From a Rome Correspondent The initial process for the possible beatification of Pope Pius XII and Pope John XXIII has been completed. This process, initiated by Pope Paul VI on October 17, 1967, was completed during a ceremony at the Lateran Palace, headquarters of the Rome vicariate, at which the causes for the beatification of the two late Pontiffs were forwarded to the Congregation for the Causes of Saints for final study.
Relatives of both Popes were present at the ceremony which was presided over by Cardinal Ugo Poletti, Papal VicarGeneral of Rome.
Fr Paolo Molineri, Si, for Pius XII, and Fr Antonio Cairoli, OEM, for John XXIII, had been postulators in charge of the seven-year long inquiries into the lives of the two candidates for beatification and their findings were officially transmitted to the congregation by Mgr Marcella Magliocchetti, chief official of the vicariate tribunals.
Speaking during the ceremony, Cardinal Poletti expressed his appreciation of the tasks undertaken by those in charge of the process and said that the conclusion of this initial process marked a signifi cant step in such an important event.
He underlined the witness to Christian life that the two Popes had given the whole world and, according to a Vatican Radio broadcast, "stressed how these processes were taking place at a particularly historic moment for the Church, on the eve of the Holy Year."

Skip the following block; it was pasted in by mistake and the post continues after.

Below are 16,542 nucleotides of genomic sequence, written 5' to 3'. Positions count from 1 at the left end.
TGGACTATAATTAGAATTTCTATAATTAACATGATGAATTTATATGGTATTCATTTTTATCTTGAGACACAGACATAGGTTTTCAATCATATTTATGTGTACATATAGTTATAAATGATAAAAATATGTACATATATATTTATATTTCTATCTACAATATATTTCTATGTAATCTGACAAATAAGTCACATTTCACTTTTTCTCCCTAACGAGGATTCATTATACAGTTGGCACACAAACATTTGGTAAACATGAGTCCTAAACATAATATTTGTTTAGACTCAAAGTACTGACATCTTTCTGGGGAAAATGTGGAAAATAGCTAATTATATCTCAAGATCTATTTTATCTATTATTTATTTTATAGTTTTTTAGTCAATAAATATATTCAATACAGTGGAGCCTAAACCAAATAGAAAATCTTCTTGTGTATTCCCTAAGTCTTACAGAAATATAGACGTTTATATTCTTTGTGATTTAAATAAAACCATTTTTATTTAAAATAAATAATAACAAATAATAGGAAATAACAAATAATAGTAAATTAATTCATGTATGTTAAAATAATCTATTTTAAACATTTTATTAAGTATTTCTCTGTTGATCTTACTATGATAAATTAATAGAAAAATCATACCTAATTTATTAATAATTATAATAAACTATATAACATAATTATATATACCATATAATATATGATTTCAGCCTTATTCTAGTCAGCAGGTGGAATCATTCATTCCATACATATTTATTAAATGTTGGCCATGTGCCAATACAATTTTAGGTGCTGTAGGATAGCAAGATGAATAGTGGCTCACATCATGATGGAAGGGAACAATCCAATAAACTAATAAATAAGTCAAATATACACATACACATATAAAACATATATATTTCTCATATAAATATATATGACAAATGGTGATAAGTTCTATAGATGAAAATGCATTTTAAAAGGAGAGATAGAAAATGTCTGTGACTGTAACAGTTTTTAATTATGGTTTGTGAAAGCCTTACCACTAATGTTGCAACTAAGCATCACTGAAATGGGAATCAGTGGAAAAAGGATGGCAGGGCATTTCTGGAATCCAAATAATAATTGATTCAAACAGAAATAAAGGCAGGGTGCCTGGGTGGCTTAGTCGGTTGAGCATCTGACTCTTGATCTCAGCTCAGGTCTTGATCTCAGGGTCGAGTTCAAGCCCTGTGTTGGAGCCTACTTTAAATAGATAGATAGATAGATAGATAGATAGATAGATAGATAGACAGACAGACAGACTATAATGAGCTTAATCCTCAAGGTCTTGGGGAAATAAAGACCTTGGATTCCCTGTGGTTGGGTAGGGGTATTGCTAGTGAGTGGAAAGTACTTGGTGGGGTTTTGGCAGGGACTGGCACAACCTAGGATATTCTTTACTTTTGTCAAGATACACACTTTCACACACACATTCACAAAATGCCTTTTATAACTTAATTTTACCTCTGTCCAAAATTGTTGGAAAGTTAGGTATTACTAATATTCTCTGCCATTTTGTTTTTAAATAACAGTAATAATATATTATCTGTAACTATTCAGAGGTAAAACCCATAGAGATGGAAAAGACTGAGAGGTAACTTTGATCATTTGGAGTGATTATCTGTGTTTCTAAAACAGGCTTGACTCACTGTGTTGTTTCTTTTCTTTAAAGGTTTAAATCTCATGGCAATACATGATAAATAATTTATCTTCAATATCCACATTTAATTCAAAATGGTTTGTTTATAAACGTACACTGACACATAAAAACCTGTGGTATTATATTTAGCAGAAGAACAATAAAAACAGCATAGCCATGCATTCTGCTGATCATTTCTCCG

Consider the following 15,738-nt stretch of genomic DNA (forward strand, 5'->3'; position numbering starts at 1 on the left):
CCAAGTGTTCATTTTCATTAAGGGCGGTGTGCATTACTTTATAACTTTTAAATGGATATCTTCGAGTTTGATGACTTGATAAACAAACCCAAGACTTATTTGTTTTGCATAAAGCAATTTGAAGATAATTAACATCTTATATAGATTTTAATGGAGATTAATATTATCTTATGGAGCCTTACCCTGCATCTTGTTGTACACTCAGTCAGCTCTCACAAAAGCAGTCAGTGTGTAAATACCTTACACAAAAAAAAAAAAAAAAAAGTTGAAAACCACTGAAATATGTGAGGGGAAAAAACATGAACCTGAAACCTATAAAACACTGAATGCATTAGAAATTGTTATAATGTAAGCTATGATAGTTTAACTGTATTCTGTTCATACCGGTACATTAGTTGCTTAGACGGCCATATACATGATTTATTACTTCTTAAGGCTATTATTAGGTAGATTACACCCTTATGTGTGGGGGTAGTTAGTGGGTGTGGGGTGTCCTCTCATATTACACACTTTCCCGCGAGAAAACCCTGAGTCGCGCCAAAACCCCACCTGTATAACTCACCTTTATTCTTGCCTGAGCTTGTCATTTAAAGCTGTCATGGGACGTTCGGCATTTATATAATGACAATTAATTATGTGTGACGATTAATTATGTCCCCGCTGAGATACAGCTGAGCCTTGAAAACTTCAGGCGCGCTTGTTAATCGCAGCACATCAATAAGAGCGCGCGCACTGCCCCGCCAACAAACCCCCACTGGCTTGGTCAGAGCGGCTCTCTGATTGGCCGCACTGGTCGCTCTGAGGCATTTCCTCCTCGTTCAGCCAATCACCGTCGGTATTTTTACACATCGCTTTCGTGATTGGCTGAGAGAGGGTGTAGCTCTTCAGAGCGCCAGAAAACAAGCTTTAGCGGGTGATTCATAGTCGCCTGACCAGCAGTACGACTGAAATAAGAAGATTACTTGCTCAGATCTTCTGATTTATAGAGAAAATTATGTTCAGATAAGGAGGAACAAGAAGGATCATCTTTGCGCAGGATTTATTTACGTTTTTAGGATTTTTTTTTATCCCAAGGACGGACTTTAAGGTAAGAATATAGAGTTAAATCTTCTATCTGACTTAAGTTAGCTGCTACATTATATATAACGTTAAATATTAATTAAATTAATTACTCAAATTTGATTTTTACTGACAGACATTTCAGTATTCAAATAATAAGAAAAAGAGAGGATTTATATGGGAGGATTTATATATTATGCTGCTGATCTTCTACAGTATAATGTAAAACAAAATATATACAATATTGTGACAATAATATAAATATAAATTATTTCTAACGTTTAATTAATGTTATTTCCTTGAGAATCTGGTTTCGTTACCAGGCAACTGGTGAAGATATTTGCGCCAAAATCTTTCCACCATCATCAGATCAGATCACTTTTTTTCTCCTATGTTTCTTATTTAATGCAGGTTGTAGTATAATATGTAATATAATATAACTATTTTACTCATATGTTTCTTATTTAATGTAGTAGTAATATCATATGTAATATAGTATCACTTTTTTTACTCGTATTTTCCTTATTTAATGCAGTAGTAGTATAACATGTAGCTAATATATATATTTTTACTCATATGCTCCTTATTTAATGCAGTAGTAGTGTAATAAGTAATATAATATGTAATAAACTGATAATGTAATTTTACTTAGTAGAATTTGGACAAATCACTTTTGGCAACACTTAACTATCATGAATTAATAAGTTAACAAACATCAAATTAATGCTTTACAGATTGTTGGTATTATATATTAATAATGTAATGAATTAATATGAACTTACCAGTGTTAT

Princes Marcantonio and Giulio Pacelli, nephews of Pope Pius, together with Marchese Marcella Pacelli, other relatives and friends, including Mother Pasqualine Lehnert, who had headed the Pius XII papal domestic staff, attended as representatives of Pope Pius' family.
Pope John's brother, Giuseppe Roncalli, together with his nephew, Mgr Giovanni Battista Roncalli, and his niece, Sister Angela, were accompanied to the vicariate by Bishop Clemente Gaddi of Bergamo, Pope John's native diocese, and Archbishop Egano Righi Lambertini, Papal Nuncio to France, where Pope John had served for many years.
The causes for the beatifications of the two Popes, linked into one process by Pope Paul VI, will now be examined in depth by the Congregation for the Causes of Saints.
This examination, involving almost a complete restudy of the initial investigations which, in the case of Pope John, spread into France and the East Europe an and Mid-Eastern countries in which he had served, may last several years.